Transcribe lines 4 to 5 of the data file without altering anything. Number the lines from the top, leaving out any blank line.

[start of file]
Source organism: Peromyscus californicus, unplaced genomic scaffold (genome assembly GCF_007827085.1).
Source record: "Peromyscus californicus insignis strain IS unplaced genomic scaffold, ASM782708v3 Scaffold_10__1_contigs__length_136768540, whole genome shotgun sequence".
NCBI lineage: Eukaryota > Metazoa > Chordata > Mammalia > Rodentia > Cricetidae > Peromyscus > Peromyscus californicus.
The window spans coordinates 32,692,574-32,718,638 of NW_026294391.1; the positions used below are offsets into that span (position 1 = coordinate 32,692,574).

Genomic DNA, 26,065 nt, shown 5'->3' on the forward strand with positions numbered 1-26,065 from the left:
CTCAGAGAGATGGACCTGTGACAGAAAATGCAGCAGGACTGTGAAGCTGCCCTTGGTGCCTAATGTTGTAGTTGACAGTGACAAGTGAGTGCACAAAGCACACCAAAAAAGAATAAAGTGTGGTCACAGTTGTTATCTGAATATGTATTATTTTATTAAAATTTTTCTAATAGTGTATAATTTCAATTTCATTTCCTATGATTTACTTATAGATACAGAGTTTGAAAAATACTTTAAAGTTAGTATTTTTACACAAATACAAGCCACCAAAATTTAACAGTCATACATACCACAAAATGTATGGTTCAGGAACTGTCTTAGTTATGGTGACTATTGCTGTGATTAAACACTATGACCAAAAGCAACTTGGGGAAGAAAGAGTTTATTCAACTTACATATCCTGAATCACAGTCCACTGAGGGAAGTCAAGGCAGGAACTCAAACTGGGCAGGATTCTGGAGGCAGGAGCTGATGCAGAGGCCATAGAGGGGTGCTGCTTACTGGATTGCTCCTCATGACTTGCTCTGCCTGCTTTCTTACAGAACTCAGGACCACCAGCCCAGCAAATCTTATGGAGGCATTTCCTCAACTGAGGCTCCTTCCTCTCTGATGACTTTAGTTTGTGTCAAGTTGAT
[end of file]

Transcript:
The window spans coordinates 32,692,574-32,718,638 of NW_026294391.1; the positions used below are offsets into that span (position 1 = coordinate 32,692,574).

Genomic DNA, 26,065 nt, shown 5'->3' on the forward strand with positions numbered 1-26,065 from the left: